HOUSTON, Sept. 29 /PRNewswire-USNewswire/ -- The Paul Bear Bryant Awards committee of the American Heart Association has announced that former University of Oklahoma Head Coach Barry Switzer has been named the 2009 winner of its' Lifetime Achievement Award.
Switzer will be awarded the Lifetime Achievement Award at the Paul Bear Bryant College Football Coaching Awards Dinner Thursday, Jan. 15, 2009 at the Hyatt Regency Hotel in Houston. The award recognizes excellence in coaching on and off the field during a career, allowing recipients to take their place in history alongside legends such as Bryant. Recent Lifetime Achievement recipients include Tom Osborne, Glenn "Bo" Schembechler, Jack Pardee and Lou Holtz.
Switzer became the head coach at Oklahoma in 1973, leading the team to undefeated seasons that year and the next. Oklahoma won national championships in 1974, 1975 and 1985 under Switzer's leadership. The team won or shared in the Big 8 championship every year from 1973 to 1980. During his sixteen years as head coach at Oklahoma, his teams won eight of the thirteen post-season bowl games they played. Switzer was known as an outstanding recruiter of high school talent; 54 of his players were selected as All-Americans. In 1978, Billy Sims won the Heisman Trophy. Switzer left Oklahoma with one of the highest winning percentages of any college football coach in history. His overall record was 157-29-4.
Switzer went on to coach at the professional level with the Dallas Cowboys where he won a Super Bowl in 1995. He was elected to the College Football Hall of Fame in 2002. In 2004, he received the Jim Thorpe Lifetime Achievement Award. In August 2007, XMSN added Switzer as a part of the channel's expanded college sports coverage.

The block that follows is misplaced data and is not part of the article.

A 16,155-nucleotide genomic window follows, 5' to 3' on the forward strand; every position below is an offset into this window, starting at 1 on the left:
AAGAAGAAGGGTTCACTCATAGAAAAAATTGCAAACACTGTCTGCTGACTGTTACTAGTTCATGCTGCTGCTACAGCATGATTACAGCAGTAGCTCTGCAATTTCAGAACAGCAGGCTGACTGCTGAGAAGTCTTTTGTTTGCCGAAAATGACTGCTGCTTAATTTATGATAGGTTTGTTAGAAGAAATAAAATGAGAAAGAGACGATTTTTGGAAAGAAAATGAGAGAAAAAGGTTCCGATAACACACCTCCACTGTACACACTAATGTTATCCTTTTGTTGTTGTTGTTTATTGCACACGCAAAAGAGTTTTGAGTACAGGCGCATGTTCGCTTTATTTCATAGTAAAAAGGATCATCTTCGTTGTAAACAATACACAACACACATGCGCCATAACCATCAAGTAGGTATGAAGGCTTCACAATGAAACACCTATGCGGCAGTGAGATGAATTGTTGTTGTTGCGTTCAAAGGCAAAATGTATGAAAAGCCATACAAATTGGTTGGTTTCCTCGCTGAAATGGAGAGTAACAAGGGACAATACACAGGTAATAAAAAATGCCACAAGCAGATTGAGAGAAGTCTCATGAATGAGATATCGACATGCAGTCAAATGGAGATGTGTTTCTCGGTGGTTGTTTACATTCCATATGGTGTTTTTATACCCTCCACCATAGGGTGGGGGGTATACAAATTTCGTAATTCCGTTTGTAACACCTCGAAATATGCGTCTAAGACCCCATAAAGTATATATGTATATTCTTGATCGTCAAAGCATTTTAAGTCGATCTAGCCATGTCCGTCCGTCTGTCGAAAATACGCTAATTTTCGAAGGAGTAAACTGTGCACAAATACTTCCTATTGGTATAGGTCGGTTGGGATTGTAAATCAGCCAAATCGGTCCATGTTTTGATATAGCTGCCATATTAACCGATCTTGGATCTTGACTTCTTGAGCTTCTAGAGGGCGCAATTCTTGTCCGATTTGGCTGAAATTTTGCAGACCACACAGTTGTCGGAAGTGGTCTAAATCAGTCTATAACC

The Paul Bear Bryant Awards honor excellence in coaching while raising funds to fight heart disease and stroke. Bryant himself suffered a heart attack prior to his death in 1983. Funds raised benefit research, community education and outreach programs of the Association. For more information on the Bryant Awards, or to purchase tickets or a table for the event, visit http://www.americanheart.org/bryantawards or call 713-610-5000.
Founded in 1924, the American Heart Association today is the nation's oldest and largest voluntary health organization dedicated to building healthier lives, free of heart diseases and stroke. These diseases, America's No. 1 and No. 3 killers, and all other cardiovascular diseases, claim nearly 870,000 lives a year. In fiscal year 2006-07 the association invested more than $554 million in research, professional and public education, advocacy and community service programs to help all Americans live longer, healthier lives. To learn more, call 1-800-AHA-USA1 or visit http://www.americanheart.org.
|SOURCE American Heart Association|
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